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A modern touch to Indian cuisine

July 4, 2012

UK-based Vineet Bhatia focuses on simple ingredients artfully presented.

LONDON: The cuisine of Vineet Bhatia can’t be found in any late-night curry stand on the streets of London. The Michelin starred chef is known around the world for updating traditional Indian food while maintaining its flavours.

Although Bhatia started his culinary career with Oberoi Hotel group in India, he left for London in the early 1990s in search of a place where he could develop his own ideas.

He has since become renowned, especially in Britain, for revolutionising south Asian fare. With a focus on simple ingredients artfully presented, Bhatia’s name is attached to 12 restaurants around the world in luxury hotspots such as Mauritius and Dubai.

At present, he is working to expand his restaurant brand, “Rasoi”, which means “kitchen” in Hindi. His work with Rasoi in London and Geneva has earned him two Michelin stars.

In between trips to his hometown of Mumbai recently, the UK-based chef talked of misconceptions about Indian food.

Q: What was your favourite dish growing up?

A: I always had good food at home. There wasn’t a dish I liked more than any other because they were all cooked with a lot of love and care. It was quite simple food, nothing extravagant. But it was cooked passionately. That’s true of Indian culture in general.

Q: Why did you come to London?

A: I wasn’t growing as a chef in India. I wasn’t allowed to be creative and it became very frustrating as a chef because I wasn’t allowed to experiment. I had to cook the same food every day and I couldn’t handle it anymore.

Q: Indian food in the UK is usually greasy and really hot. How did you cultivate the more modern type of cooking that you’ve become known for in London?

A: When I first came to London in ‘93, it was a tough market and the mindset was very different. People were used to having so-called curry after a few beers at the pub. When I first started cooking in the UK, many people said that my food wasn’t really Indian, that it needed tons of oil. That’s not true because it’s not the way you eat back in India.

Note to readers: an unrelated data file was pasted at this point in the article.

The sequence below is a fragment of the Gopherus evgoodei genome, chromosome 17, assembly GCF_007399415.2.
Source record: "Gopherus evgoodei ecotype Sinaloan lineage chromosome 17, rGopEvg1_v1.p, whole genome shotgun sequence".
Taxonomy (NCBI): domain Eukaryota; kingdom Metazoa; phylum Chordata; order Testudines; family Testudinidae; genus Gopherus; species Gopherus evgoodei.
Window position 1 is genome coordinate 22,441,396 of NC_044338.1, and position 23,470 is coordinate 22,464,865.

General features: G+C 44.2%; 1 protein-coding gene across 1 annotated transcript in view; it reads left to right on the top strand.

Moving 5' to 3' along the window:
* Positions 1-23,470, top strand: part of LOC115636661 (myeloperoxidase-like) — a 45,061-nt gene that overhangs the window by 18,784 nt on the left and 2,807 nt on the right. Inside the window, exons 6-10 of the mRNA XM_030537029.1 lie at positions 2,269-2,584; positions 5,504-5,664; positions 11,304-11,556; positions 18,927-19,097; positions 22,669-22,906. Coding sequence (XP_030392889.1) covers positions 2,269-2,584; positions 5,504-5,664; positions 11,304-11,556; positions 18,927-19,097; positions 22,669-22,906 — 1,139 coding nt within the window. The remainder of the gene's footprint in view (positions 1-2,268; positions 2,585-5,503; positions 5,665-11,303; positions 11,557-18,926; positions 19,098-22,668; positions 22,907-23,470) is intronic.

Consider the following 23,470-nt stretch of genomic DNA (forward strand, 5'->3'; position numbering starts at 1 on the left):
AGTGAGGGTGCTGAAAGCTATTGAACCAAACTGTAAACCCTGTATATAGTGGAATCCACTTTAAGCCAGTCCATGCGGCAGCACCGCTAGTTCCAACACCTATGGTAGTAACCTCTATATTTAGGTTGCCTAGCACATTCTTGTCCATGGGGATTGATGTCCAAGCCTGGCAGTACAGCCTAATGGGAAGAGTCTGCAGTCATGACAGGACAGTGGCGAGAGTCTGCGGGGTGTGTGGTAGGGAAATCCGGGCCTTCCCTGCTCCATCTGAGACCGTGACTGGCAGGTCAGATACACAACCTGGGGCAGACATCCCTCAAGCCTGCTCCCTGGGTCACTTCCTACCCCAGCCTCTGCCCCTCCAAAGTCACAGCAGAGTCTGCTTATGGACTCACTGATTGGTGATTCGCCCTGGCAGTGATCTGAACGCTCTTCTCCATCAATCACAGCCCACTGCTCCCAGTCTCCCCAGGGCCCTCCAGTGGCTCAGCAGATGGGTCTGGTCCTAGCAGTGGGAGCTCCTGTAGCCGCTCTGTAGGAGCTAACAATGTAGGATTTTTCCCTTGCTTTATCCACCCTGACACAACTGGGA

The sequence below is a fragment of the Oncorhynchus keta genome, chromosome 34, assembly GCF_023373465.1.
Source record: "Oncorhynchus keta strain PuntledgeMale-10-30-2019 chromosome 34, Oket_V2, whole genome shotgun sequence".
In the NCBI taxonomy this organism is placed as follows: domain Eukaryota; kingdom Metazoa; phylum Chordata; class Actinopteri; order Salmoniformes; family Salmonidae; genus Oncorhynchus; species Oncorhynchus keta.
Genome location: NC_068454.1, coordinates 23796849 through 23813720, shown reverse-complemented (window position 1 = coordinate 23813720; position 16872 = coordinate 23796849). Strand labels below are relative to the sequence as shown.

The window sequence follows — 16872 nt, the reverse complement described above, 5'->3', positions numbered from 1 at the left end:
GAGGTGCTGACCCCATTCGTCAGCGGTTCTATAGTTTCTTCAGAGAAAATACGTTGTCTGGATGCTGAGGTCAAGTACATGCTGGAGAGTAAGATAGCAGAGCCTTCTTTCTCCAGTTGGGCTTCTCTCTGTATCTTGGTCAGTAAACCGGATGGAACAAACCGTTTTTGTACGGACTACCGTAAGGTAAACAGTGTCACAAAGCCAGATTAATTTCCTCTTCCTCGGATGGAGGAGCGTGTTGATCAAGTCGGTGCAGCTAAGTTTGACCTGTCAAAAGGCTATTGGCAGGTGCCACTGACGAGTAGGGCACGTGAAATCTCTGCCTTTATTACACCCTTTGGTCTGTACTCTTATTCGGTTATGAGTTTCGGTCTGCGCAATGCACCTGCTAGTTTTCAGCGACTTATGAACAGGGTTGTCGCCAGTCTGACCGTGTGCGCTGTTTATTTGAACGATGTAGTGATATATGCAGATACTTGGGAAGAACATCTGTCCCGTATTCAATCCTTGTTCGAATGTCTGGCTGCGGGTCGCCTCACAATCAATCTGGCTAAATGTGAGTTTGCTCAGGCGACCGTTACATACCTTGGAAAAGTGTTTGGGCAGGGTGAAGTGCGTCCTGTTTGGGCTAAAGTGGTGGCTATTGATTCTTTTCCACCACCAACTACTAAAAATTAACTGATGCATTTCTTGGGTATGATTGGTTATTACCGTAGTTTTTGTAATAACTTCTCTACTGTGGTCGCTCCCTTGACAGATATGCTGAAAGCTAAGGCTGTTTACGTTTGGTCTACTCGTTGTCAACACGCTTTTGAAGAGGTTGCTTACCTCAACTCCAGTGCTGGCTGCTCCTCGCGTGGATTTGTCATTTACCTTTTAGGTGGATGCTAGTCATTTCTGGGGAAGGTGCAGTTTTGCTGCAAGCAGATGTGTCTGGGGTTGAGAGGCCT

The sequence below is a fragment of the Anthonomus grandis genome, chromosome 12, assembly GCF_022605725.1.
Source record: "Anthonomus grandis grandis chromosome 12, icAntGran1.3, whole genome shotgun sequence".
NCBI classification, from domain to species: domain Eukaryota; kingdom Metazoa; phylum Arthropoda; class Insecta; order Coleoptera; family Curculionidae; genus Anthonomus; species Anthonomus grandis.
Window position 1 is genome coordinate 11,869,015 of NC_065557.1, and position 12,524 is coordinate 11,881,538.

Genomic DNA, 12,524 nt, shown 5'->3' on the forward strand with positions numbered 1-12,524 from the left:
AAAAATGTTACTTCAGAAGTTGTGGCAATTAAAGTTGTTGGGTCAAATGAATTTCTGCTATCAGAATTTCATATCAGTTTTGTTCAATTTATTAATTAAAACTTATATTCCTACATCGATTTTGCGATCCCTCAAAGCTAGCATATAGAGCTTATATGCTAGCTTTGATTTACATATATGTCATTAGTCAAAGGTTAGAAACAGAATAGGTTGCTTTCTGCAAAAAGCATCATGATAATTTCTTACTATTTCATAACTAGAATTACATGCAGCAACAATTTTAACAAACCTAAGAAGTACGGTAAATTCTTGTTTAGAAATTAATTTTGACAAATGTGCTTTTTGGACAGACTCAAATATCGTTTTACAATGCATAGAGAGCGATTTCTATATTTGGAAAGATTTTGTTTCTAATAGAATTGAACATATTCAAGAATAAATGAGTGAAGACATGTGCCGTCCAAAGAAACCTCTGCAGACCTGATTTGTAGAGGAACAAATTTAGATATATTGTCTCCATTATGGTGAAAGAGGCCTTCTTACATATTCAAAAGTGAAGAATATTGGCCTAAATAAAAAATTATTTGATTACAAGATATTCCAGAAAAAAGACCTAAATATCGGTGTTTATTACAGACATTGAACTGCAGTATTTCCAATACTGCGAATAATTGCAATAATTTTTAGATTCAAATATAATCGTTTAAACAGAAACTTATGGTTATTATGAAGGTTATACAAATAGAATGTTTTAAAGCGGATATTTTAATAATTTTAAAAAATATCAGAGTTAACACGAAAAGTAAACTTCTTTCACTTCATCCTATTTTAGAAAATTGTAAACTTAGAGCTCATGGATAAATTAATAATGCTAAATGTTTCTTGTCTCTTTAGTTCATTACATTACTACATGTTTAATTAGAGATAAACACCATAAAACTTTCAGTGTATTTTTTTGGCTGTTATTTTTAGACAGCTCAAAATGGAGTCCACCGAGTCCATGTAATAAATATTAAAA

If you go to India and ask for a curry, you’d get laughed at. They’d ask you, “What kind of curry do you want?” because there are so many different types of curry. Luckily, when we opened our first restaurant in the UK, we received a lot of good press, showcasing what we were doing in the right manner. It was our goal to make things better that’s what we’ve done.

Q: Some chefs have rules that they stick to in the kitchen; some don’t use more than five ingredients in a dish, for example. Do you have any guidelines that you abide by?

A: I don’t have any specific rules, but I don’t like when things get too complicated. When you buy a high quality product, as we do, you don’t have to do much to it. It’s better to give it a light seasoning and let it speak for itself.

If I have, for example, a piece of lamb chop, I don’t need to douse it in 20 different masalas because the flavour of the lamb is so good on its own. I try to add spices to announce the flavour instead of camouflage it.

In the kitchen, we try to cut it down to maybe three or four spices in a given recipe and minimise the amount of components when plating the dish. We have a creative presentation, but we try not to do things over the top.

Q: Because you have so many outlets around the world, how do you alter the menu depending on the location?

A: We always look at the local products first. Obviously, there are certain things we import to get the best combinations. For example, at Rasoi in Chelsea (London), we feature a tandoori Scottish salmon because if I used a local fish in India, it wouldn’t match the same flavour. So, yes, there are certain things we import, but it’s only about 10%. The rest is produced locally.

Buying locally helps our menu to be more seasonal, as well. We cater to our guests and keep as fresh as possible.

Q: How have people responded to the idea that wines can be paired with Indian cuisine?

A: Our food is subtle. It’s not in your face; so it goes perfectly with wine. The ideal combination is one of my dishes paired with champagne because it’s got a light fizz and works well with the flavours that we offer.

Beer is gassy and heavy; it fills you up and makes you feel bloated after the meal, whereas a wine or champagne is much more elegant and refined. We sell a lot of wine in our restaurants. In fact, we don’t even list beer on the menu, though we have it in stock if someone asks for it. But we don’t actively promote it.

Q: Your book “Rasoi: New Indian Kitchen” allows people to recreate some of your signature dishes in their own homes. Which is your favourite recipe from the book?

A: They’re all good. It’s difficult to choose because the recipes were all built up over a number of years, but I am very passionate about fish and shellfish; so anything featuring lobster is probably high on my list.

How to cook Bhatia-style stir-fried rice

(Yields three servings)

500 mL boiled white rice, 2 cooked chicken breasts (chopped into bite-size pieces), 1 fresh tomato (chopped), 100 mL chopped onion, 50 mL Green chilli, Cumin seeds Chopped garlic, Coriander, Mint, Ginger, Salt

Put a dash of oil in a pan, add chopped onions, green chilli, cumin seeds, chopped garlic, ginger and salt to taste. Add cooked chicken to rice. Throw in the fresh tomato, coriander and mint to taste. Lightly toss it together to make a fragrant and flurry stir-fried rice dinner.



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